In therapy yesterday, Gary (my therapist) and I talked about some of the issues I have with work and motivation. He observed that I am very dependent on the opinions of others, have an external locus of control (duh), and also, in an insight that was a bit new to me, that I depend on a lot of external pressure to get things done. I would take that last bit a step further and say that I am sort of fear-dependent.
Most of that is all sort of "well-known facts about Tam."
But he asked me to think this week about what my motivation to change is. If I want to change the patterns of behavior that I exhibit, what is my motivation for that?
And for me this tied into something I've thought about a lot in the past year or so in reference to my childhood, which also relates to what I wrote about, and that is that I was never (as far as I can recall) encouraged, as a child, and (hence?) usually fail to, as an adult, consider positive motivations for anything.
That's not entirely true. I did hear, "You're so smart, you can do anything you want, if you just apply yourself," which of course is a message with its own downsides. But I never heard anything like, "It's good to be an honest person," or, "You should take pride in your work" (or appropriate formulations of those ideas).
What I heard was, "You shouldn't lie. Don't be a liar. People won't ever believe you." Or, "If you don't do your homework you won't get into college." Or, "Nobody is going to hire you looking like that" (with reference to my weight).
This doesn't sound like a big deal, but what I find is that, as an adult, I rarely ever consider positive motivations, and when I do it can be kind of a revelation. I rarely think something like, "I want to get a lot of good work done today" in reference to my job; I generally think something more like, "If I don't get caught up on a lot of this work today I am going to be doomed."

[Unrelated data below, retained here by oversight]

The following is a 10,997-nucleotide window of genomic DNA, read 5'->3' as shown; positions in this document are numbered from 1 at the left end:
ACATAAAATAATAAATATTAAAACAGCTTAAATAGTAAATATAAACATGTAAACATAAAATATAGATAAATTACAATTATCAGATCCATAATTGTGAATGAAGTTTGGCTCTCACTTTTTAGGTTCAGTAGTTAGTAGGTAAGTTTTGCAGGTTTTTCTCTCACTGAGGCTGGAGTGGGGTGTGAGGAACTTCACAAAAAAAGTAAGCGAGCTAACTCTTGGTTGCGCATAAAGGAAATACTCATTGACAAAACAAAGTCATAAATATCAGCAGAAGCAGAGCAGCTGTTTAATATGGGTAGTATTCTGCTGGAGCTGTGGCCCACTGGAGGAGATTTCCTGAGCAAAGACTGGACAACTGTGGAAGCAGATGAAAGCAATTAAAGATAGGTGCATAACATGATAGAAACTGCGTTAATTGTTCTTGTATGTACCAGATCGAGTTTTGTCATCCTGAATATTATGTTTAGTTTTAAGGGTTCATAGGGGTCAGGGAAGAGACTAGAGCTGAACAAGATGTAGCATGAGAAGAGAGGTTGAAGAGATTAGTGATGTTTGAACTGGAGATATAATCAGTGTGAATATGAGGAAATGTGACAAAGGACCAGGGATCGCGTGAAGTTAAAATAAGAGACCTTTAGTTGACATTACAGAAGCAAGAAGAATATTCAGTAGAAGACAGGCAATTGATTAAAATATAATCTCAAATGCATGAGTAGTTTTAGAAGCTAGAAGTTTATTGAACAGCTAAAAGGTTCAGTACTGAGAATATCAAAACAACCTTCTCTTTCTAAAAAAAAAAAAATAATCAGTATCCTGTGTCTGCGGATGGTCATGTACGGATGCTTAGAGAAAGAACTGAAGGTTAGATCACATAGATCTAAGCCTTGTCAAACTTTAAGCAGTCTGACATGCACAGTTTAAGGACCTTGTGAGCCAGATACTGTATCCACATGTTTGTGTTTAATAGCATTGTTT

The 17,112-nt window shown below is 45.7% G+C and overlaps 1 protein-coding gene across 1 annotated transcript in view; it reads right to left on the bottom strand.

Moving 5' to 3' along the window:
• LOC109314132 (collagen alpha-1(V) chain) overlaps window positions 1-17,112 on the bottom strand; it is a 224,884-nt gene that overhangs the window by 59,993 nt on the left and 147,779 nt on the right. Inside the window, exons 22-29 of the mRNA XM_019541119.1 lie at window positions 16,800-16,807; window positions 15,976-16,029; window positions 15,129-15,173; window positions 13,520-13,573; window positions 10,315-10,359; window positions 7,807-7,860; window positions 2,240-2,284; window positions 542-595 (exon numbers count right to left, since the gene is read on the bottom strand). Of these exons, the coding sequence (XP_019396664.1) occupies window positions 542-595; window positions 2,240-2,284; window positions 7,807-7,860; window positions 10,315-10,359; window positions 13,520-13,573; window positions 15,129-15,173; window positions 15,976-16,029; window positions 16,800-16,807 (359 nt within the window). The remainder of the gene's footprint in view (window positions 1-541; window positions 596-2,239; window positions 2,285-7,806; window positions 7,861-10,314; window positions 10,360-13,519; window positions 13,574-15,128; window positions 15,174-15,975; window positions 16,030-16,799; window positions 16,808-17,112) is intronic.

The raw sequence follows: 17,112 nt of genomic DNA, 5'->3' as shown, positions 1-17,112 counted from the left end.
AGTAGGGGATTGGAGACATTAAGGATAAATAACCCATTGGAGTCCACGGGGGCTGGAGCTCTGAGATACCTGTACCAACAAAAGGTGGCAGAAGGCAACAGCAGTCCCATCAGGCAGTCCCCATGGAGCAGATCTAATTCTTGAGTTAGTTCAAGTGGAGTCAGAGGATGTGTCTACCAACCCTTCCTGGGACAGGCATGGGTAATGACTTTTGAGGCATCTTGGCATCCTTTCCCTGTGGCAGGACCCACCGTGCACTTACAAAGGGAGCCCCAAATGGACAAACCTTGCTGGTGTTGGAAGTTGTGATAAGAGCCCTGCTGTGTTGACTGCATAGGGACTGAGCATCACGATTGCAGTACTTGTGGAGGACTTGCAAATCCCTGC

The problem with thinking only in terms of bad consequences is that it then becomes an issue of whether those bad consequences are fearful enough to motivate you. You're kind of continually trying to scare yourself into doing things. Yet, I guess bad consequences haven't actually happened to me so very much (I did get into college; I have worked for over eleven straight years without ever being laid off or fired; I flunked out of Rice but this did not doom me to work at McDonald's), and I'm not naturally all that fearful about things like this, perhaps because of all the empty threats over the course of my life.
I am curious to know how typical or atypical my fear-based motivations are. Like, when Sally thinks about sitting down to study, is she thinking mostly something like, "I want to learn this material and do well in the course," or something more like, "If I don't do this I will flunk my exam and never get into a PhD program"? (Of course, a lot of actions become habitual and don't have thoughts with them. I don't have either fear-based or positive motivations for showering every day; I just do it. Maybe studying is like that for Sally, but surely not everything is.)
I do seem, these days, to have positive motivations towards school. I want to absolutely excel at my courses, not just avoid failing or doing poorly. But the question of whether I can excel in hard classes definitely helps motivate me, and I'm unattracted to studying topics I don't feel that fear about.
So, I don't really know. What is my motivation for wanting to be better?